Thursday, January 20, 2022

Confidentiality Crimes Draw Disbarment

The South Carolina Supreme Court has disbarred an attorney who had consented and stipulated to multiple ethical violations.

In addition to client-representation related charges

On February 15, 2019, Respondent was arrested on two counts of forgery under state law. On March 1, 2019, this Court issued an order placing Respondent on interim suspension. In re Misocky, 425 S.C. 614, 825 S.E.2d 48 (2019). Respondent was subsequently indicted on numerous federal criminal charges involving conspiracy, forgery, counterfeiting, and identity theft, and the state charges were eventually dismissed in favor of federal prosecution.

The basis for the federal charges was that Respondent conveyed personal client information to two other individuals who used that information to make and pass counterfeit and forged securities in the names of the clients. These two other individuals deposited the money from the forged securities into a designated account from which Respondent paid them a percentage of the fraudulently obtained proceeds. Additionally, Respondent endorsed stolen checks; attempted to use another person's identity to facilitate a vehicle trade; possessed a fake driver's license and social security card and attempted to use them to purchase a car; purchased a different vehicle using a false identity; and possessed and passed two counterfeit checks with the intent to defraud a car dealership.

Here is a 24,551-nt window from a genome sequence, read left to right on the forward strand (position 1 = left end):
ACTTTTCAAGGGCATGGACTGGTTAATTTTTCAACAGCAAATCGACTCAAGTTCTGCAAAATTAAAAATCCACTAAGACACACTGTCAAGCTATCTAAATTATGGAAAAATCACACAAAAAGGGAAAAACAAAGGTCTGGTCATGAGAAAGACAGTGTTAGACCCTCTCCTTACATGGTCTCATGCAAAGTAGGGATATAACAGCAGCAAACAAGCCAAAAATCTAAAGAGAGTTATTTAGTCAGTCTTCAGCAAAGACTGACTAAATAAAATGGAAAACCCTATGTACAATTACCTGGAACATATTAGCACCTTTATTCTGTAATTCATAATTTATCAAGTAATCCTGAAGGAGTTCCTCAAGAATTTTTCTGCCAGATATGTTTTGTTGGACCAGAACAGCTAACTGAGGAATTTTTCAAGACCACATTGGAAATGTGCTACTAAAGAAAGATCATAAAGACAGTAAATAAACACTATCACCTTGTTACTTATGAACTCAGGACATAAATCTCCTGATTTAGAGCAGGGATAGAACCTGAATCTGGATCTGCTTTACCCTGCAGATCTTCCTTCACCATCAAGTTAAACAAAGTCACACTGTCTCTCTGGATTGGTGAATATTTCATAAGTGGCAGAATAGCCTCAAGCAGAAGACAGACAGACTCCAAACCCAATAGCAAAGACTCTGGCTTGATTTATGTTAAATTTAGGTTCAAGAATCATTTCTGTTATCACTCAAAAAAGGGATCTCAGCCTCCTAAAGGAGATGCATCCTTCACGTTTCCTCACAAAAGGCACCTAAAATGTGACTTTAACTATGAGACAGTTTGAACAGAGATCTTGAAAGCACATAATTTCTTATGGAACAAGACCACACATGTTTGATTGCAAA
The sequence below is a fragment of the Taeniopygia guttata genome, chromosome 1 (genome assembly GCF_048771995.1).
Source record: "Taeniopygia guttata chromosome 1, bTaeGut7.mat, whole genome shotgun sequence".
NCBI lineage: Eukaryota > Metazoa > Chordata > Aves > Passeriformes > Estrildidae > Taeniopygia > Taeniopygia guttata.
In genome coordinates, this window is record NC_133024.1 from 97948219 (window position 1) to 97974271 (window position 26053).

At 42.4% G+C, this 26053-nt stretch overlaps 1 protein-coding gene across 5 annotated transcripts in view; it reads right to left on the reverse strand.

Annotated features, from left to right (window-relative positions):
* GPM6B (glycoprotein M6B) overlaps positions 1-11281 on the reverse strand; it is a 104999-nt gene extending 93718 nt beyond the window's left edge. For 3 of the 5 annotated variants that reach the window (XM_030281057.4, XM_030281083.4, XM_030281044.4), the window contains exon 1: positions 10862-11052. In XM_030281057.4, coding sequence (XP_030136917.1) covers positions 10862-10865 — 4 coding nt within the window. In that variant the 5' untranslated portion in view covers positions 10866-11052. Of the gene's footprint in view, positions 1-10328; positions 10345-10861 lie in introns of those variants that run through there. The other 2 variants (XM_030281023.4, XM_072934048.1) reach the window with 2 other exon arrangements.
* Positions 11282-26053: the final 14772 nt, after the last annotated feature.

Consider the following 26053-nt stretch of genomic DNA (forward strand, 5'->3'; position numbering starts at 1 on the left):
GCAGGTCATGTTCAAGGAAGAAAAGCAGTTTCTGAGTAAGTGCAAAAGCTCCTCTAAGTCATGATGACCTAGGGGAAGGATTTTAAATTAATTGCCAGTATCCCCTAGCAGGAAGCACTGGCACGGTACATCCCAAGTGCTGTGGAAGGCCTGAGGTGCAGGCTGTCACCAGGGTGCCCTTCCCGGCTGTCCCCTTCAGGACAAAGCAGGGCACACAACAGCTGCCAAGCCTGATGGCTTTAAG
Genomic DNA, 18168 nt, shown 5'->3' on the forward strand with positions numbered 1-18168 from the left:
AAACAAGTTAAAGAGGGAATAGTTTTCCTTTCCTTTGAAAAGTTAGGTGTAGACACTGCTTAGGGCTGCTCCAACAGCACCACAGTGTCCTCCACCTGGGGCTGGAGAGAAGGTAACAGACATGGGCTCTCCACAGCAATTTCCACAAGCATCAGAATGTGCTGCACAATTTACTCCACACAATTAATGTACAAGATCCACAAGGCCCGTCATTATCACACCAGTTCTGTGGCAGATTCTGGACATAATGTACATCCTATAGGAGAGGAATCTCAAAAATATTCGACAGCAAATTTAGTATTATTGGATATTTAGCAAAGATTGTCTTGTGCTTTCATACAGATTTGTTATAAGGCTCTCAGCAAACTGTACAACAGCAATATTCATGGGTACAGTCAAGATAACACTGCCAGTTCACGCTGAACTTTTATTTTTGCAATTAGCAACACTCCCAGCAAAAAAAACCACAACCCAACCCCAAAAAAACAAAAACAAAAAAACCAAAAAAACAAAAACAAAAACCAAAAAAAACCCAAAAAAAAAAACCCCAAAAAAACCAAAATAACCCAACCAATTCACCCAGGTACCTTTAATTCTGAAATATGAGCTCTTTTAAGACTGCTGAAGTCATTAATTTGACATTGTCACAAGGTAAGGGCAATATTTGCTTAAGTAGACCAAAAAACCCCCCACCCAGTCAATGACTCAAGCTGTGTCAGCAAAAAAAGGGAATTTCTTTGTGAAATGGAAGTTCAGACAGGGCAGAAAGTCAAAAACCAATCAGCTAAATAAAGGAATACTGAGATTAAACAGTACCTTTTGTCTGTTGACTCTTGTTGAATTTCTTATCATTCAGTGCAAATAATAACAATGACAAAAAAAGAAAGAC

On July 6, 2021, Respondent entered into a plea agreement in which she agreed to plead guilty to a single count of conspiracy in exchange for the dismissal of the remaining five federal charges. Her guilty plea was entered on August 2, 2021. Respondent has not yet been sentenced.

Respondent is also admitted in North Carolina, where she is suspended. 

The court granted credit for time served on interim suspension. (Mike Frisch)

Bar Discipline & Process | Permalink


Post a comment